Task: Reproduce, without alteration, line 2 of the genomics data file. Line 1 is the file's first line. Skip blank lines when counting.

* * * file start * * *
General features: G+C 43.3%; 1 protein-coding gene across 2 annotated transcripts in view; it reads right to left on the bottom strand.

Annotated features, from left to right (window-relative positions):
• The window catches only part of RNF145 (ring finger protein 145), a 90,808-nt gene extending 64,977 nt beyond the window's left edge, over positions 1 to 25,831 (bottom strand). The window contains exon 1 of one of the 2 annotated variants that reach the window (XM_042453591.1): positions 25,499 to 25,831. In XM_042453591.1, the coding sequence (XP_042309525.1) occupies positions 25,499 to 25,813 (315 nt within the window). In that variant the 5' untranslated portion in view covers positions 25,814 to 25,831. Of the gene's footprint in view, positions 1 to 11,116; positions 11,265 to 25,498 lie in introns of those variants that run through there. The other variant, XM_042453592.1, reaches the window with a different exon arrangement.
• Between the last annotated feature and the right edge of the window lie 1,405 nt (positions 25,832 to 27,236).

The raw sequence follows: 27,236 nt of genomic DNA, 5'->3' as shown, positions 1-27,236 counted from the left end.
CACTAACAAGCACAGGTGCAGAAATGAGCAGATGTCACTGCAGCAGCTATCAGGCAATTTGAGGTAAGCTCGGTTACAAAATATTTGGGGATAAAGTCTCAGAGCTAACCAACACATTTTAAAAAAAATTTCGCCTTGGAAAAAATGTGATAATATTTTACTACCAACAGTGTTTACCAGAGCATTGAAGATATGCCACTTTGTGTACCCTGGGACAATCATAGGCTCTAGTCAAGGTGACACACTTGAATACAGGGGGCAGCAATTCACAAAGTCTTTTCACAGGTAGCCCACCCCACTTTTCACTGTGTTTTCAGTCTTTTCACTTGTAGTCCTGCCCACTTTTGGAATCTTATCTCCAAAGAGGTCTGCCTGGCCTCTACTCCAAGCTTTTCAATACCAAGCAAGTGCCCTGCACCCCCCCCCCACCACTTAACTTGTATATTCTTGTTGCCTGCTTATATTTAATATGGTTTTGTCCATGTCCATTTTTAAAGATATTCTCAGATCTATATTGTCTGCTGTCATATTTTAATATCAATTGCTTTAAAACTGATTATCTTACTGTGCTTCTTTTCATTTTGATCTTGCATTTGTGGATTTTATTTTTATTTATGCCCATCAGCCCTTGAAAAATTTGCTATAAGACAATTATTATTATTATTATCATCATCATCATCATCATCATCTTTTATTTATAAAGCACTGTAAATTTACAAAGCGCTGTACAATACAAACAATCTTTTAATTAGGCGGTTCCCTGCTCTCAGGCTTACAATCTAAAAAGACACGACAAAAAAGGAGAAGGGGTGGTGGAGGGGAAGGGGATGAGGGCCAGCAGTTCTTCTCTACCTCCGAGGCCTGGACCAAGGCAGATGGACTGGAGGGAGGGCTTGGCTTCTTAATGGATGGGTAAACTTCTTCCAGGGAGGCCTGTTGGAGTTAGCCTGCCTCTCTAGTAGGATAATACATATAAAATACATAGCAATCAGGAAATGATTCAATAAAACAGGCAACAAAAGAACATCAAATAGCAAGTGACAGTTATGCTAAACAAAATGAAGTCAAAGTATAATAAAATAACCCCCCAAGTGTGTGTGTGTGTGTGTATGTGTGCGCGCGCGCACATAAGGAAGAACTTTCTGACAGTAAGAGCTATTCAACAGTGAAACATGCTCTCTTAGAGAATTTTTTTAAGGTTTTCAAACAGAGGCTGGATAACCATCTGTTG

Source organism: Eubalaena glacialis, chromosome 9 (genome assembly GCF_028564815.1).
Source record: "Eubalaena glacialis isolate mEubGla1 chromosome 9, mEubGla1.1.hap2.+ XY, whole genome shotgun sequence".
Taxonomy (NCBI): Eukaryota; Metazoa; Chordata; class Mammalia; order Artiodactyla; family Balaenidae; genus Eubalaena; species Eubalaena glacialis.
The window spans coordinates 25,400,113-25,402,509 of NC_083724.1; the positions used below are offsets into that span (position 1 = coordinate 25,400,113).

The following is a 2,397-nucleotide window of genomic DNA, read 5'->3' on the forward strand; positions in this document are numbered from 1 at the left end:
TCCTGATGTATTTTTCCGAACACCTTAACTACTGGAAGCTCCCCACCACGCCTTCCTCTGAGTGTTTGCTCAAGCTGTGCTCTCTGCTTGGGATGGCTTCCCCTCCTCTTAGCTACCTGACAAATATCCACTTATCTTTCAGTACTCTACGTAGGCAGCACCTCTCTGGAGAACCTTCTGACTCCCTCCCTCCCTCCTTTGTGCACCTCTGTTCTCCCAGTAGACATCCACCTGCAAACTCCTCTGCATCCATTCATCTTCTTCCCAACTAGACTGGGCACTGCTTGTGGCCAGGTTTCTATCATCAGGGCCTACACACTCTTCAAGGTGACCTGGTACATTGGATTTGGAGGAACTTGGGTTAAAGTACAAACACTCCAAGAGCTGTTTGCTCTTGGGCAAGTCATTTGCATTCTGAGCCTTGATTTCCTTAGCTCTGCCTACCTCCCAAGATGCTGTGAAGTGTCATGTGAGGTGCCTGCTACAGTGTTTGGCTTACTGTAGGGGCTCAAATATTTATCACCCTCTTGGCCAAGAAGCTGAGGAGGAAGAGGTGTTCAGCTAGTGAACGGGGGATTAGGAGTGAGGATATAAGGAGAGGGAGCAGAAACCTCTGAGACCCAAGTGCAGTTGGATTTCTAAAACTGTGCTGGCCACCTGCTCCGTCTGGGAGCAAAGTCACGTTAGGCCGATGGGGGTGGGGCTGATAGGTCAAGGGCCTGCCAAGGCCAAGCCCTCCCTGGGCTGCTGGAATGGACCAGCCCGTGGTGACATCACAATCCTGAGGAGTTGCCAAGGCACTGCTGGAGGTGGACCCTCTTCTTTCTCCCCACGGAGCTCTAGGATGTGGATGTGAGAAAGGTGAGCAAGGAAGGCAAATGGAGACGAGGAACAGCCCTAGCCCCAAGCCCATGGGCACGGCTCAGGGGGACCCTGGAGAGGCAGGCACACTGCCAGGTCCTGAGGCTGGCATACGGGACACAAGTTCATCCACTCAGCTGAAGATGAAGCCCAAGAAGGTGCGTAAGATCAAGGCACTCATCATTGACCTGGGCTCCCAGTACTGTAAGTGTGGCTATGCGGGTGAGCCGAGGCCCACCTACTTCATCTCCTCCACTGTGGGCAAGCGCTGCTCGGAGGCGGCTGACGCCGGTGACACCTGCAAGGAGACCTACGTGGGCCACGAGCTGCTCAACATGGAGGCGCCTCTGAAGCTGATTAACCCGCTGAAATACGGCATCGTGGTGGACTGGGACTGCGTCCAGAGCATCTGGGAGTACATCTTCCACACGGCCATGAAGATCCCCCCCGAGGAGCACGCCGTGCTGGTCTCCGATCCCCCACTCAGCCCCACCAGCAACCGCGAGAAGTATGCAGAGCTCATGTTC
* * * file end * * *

Annotated features, from left to right (window-relative positions):